Medicine at USyd or UNSW?
2 years ago by Rob
A brief comparison of studying medicine at UNSW and USyd.
Whilst the release of final ATAR results may still be a while away, it is important for high achieving students to consider now whether they would choose to study medicine at UNSW or USyd. Below is a simple and concise outline of what each of the UNSW medicine and USyd medicine pathways, respectively, entail.
USyd does not offer an undergraduate degree in medicine.
From 2014 onwards the undergraduate degree offered by UNSW for medicine is the Bachelor of Medical Studies / Doctor of Medicine replacing the former Bachelor of Medicine / Bachelor of Surgery (MBBS) award. The course is 6 years full time.
What does this mean if I want to study medicine?
If you want to go straight into studying medicine, the only way of doing so is through the UCAT pathway i.e the entry pathway offered by UNSW. If you choose to attend The University of Sydney you will not be able to gain entry into medicine straight away. You will be required to complete an undergraduate degree and then sit the GAMSAT (a 6.5 hour test) and multiple interview rounds (MMI) to gain entry into graduate medicine.
Thus, it is absolutely essential that you sit the UCAT and score highly on the UCAT in order to gain entry into your preferred undergraduate medicine course. Studying an undergraduate degree in medicine means your place in medicine is guaranteed and you do not have to continue to achieve top of the range scores in an undergraduate degree to get into medical degree.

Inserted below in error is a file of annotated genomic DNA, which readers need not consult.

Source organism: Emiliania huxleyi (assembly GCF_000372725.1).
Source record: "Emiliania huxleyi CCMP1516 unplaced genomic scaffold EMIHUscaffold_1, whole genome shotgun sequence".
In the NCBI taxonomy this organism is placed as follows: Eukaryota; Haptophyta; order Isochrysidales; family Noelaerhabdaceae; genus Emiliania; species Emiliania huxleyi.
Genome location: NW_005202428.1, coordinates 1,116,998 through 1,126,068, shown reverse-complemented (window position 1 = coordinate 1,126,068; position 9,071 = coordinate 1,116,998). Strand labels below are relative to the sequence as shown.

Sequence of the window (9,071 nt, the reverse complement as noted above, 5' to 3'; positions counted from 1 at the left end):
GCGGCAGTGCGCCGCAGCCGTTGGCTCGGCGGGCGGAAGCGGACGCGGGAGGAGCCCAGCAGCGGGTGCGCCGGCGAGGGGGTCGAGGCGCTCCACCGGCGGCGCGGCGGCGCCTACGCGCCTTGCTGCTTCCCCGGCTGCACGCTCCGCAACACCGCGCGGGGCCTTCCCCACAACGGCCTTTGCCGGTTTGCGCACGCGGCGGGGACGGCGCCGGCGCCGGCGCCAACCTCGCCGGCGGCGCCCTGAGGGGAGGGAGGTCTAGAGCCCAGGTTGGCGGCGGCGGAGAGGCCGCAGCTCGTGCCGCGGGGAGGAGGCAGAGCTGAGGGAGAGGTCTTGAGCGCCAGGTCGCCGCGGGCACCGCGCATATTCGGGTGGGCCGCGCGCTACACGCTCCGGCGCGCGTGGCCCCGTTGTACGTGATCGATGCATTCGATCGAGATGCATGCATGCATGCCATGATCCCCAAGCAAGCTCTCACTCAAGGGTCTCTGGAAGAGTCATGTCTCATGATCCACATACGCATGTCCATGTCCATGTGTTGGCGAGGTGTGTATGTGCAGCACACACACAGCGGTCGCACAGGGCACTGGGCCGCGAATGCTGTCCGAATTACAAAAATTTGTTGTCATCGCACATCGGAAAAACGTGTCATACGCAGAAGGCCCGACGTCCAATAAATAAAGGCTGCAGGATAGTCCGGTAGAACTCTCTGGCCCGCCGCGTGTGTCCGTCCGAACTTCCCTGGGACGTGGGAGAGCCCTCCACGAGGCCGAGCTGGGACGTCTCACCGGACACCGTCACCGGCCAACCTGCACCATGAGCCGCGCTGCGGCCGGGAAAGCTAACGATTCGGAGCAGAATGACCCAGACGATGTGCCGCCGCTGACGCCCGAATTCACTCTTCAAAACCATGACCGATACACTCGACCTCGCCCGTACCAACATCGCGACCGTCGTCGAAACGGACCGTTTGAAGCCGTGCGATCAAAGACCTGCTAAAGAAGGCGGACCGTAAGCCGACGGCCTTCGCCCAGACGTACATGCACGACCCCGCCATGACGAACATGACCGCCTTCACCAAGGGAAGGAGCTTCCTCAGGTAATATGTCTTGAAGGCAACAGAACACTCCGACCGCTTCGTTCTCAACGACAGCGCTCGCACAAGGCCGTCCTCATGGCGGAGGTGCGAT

Please see the blog on 'Chancellors scholarships' for information regarding the guaranteed double degree option at USyd.
What are the main differences between USyd and UNSW medicine entry pathways?
Firstly, it is important to note that universities, by government regulation, cannot charge full fee for undergraduate degrees. Thus, The University of Sydney profits from offering medicine as a post graduate degree because it is able to charge full fee.
Secondly, the pathway offered by USyd takes an additional year to complete. This may not seem significant but given that specialisation in most areas of medicine will require a further seven years - the sooner you are able to get out into the field, the more experienced and employable you will become. Valuable time should not be wasted studying a non-medicine undergraduate degree.
Perhaps the most compelling argument against the graduate entry medicine pathway offered by USyd is that you will not have a guaranteed place in their graduate medicine course. Even with the Chancellors scholarship (for those with 99.95), you have conditions such as needing to maintain high GPA.
If you fail to gain entry into the graduate medicine degree offered by USyd - you will be left floundering with only an undergraduate degree and no other entry options into medicine. You may have the ability to pay full-fee, but for most people this will be unattainable at $70,000 AUD + p/a. Even so, this too will require satisfactory results on the GAMSAT, WAM (weighted averaged mark) and interview. For many students the undergraduate degree they are left with will be in science which leaves limited career options in research and other under-funded science areas.
This blog explores this issue in more detail: https://www.medentry.edu.au/blog/medicine-at-unsw-or-usyd
How do I get into med at UNSW?
There are three equally weighted criteria:
Academic Merit based on:
- Year 12 results i.e ATAR
- UCAT result (Unversity Clinical Aptitude Test)
- Interview. Interviews are offered on the basis of ATAR scores and UCAT results.